February 10, 2010



The country's first new uranium mill in 25 years could be operating in Southwest Colorado in early 2012, its chief backer said Tuesday.

But a leading critic of the mill doubts the claim.

Energy Fuels Corp. plans to build the Piñon Ridge mill in the Paradox Valley of Montrose County, about 12 miles west of Naturita.

The company applied to the state health department for a permit to operate last November. By law, the department has until early 2011 to either issue or deny the permit, Energy Fuels President George Glasier said Tuesday at a Colorado Mining Association conference.

“If we didn't think we could get the license, we wouldn't have spent the time and money," Glasier said.

The health department has scheduled a public meeting about the mill for Feb. 17 in Montrose.

Glasier is confident uranium demand will return, although it is now trading in the low $40 range per pound - about $10 less than last summer.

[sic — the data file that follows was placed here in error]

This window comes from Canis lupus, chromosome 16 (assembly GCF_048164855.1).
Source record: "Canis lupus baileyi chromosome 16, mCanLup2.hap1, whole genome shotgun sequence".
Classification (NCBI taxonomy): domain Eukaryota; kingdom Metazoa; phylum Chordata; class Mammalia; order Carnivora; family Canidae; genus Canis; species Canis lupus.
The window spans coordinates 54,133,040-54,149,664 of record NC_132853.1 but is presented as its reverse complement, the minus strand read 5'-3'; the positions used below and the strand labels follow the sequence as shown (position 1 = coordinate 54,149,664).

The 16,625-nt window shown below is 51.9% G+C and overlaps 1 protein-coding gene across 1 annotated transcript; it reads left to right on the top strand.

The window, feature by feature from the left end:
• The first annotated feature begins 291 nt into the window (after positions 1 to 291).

“One of the things the United States needs badly is new uranium mills, because existing mills just cannot handle all the demand there's going to be," Glasier said.

Only mills in Blanding, Utah, and Cañon City have processed uranium recently. The Naturita mill would spur new mining in Colorado and would draw workers from Cortez to Grand Junction, Glasier said.

After state approval in January 2011, the mill could be built in nine months and operating by early 2012, Glasier said.

Others aren't so sure.

“That may be the plan he's promoting," said Travis Stills, a Durango-based lawyer for the mill's opponents. “That doesn't sound very realistic."

In addition to state approval, Energy Fuels needs to secure water rights, an air-quality permit and Environmental Protection Agency blessings for the design of its tailing cells, Stills said. The EPA in particular has a track record of being tough with uranium companies, Stills said.

“That's what a promoter does, is promote a best-case scenario," Stills said.

Glasier also took shots at his environmental opponents.

He had looked at a mill site in San Miguel County but rejected it.

“San Miguel County is where Telluride is, and those people are against mining - any kind of mining," Glasier said.

However, no national environmental groups have joined the fight, he said.

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